(Est. 1937) “Sheraton Hotels & Resorts, part of Marriott International, Inc., makes it easy for guests to explore, relax and enjoy the possibilities of travel at nearly 450 hotels in over 70 countries and territories around the world. Sheraton continues to enhance the brand through innovative guest experience, differentiating design, multi-channel marketing and a sharp focus on service.”
The new design reflects the brand’s holistic vision for the future, making Sheraton the central gathering place of communities around the world, welcoming guests and locals into a public space that embodies the modern town square vibe.
The new logo has been redesigned to signal an eye to the future while also hearkening back to Sheraton’s history. The new logo reimagines the signature laurel as movement from the world and the energy of gathering, which point to the modernized Sheraton “S” redrawn at the center.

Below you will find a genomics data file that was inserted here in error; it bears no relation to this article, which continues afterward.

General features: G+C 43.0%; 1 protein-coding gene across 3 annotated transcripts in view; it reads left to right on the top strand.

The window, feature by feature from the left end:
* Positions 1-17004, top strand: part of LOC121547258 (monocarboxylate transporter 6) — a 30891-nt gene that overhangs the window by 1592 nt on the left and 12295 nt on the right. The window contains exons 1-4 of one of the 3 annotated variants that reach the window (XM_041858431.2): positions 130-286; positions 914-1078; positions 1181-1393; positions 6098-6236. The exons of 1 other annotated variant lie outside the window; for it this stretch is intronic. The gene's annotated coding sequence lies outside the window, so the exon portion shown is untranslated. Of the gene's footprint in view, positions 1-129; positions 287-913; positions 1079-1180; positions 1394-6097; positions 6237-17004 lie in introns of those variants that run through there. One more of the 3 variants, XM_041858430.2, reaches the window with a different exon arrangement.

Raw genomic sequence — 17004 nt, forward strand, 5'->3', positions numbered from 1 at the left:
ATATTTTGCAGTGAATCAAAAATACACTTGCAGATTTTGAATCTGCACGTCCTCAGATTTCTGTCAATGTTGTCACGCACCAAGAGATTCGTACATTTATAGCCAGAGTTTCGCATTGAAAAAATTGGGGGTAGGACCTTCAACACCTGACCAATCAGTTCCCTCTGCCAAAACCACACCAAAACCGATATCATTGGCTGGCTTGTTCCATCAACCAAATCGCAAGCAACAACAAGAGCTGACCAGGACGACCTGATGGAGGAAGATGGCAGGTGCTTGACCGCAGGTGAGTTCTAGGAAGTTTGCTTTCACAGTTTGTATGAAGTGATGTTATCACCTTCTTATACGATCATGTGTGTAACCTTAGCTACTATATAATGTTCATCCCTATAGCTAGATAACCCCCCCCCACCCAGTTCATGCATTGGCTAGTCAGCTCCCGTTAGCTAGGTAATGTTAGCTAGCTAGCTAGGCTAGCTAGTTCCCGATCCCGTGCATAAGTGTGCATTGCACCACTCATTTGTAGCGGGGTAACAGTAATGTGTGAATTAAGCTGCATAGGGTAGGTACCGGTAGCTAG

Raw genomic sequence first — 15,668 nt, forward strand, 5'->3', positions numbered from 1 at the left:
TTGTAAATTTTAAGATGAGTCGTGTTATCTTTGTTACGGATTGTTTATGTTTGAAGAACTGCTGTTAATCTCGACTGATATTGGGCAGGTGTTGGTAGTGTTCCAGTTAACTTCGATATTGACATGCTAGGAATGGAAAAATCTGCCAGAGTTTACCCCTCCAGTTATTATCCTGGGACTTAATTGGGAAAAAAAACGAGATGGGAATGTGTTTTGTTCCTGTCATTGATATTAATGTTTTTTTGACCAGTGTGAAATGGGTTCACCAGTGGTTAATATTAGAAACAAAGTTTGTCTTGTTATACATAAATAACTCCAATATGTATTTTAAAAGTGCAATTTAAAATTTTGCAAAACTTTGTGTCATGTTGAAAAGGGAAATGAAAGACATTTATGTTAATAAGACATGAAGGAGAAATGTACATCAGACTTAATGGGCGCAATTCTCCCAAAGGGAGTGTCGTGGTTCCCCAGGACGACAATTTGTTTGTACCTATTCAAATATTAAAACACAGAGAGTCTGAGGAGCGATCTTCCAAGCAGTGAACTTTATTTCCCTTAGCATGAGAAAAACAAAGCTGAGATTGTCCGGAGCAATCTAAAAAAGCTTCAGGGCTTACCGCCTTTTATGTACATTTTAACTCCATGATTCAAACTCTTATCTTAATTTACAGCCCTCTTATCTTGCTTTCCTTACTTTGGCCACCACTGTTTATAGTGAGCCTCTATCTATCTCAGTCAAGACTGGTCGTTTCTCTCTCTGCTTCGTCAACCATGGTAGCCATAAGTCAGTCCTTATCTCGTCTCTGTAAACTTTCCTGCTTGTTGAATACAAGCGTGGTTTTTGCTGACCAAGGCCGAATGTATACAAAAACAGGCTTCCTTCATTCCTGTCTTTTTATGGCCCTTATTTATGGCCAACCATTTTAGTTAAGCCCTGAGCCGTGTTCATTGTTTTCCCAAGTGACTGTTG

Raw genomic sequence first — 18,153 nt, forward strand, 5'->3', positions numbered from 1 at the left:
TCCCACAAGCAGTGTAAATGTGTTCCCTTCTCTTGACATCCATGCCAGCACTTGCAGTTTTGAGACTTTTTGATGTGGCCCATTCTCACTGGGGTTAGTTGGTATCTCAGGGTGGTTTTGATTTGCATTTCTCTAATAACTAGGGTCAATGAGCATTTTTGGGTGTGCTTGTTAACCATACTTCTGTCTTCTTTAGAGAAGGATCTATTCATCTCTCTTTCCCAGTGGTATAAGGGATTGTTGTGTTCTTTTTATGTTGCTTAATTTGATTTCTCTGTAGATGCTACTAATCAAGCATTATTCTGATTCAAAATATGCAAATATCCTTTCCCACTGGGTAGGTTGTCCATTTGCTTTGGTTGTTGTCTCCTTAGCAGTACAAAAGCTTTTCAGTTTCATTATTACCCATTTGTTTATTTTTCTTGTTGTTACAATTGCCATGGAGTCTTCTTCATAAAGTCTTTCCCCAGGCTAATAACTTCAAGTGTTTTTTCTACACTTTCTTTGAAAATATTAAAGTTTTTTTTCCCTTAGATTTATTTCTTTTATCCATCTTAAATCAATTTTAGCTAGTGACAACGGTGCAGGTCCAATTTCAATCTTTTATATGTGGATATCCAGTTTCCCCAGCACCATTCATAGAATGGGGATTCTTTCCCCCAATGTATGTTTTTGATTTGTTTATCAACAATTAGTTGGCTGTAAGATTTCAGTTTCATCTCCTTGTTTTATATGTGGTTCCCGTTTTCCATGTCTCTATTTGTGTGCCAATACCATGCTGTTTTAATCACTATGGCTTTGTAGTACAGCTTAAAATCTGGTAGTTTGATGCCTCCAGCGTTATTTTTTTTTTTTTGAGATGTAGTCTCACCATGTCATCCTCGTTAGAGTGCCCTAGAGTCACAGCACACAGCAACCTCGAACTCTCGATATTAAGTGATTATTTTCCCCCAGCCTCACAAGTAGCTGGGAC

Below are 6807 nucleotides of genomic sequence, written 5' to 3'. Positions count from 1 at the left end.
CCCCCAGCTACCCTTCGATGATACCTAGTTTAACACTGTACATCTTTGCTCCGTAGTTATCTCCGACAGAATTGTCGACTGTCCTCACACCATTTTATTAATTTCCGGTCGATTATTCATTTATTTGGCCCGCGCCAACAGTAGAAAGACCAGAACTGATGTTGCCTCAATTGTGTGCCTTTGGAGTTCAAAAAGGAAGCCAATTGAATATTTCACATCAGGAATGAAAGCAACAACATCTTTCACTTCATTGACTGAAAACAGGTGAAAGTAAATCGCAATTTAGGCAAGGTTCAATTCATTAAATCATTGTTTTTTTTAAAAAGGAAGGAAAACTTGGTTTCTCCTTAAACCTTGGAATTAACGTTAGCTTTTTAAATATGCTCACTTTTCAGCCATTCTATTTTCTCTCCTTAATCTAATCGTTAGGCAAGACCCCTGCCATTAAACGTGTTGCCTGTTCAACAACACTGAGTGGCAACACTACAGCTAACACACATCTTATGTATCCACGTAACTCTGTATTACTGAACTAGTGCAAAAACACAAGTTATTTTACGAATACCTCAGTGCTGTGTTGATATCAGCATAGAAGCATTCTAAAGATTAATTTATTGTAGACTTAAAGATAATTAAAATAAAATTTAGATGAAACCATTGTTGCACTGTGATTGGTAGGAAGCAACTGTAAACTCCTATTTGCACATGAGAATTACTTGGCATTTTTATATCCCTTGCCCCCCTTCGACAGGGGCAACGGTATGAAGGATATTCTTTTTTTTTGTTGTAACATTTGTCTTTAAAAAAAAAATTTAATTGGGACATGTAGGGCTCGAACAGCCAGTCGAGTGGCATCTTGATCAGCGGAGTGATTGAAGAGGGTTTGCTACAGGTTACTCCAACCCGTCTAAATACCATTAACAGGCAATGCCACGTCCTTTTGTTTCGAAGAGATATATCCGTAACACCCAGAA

Images (opinion after)
The old logo was fairly iconic and recognizable. I don’t think it was a fantastic logo by any means but the combination of the laurels with the wide, elegant “S” gave it a kind of regal flair. The wordmark in a heavy Didone was starting to look dated but this was a logo that could have easily stayed the same for the rest of time. The new logo is a very strange mix of things, none of which are clearly related to either the legacy of the brand or to each other. The new “S” is actually nice — perhaps a little thin for small uses, but crisp and elegant. Had they applied the same approach to evolving the laurels and wordmark, this could have been an easy win. The laurels have been replaced by an abstract ring that, in principle, should work but there is something very clunky about the execution, especially in how the inner part of the ring looks like a blunt Adobe Illustrator mask as if they couldn’t figure out a better way to finish off the little shapes. The arrows are kind of interesting but I get a strong airline vibe more than hotel. The wordmark is the weakest part of this, having no relation to the central “S” or any of the shapes in the ring. The spikiness of the “A” and “N” is very uninviting, the low crossbar height is unnecessarily Art Deco-ish, and the notch in the “R” is confusing. Maybe something magical will happen in application but, so far, this is an unfortunate direction for such an iconic brand.
Thanks to Steve O’Connor for the tip.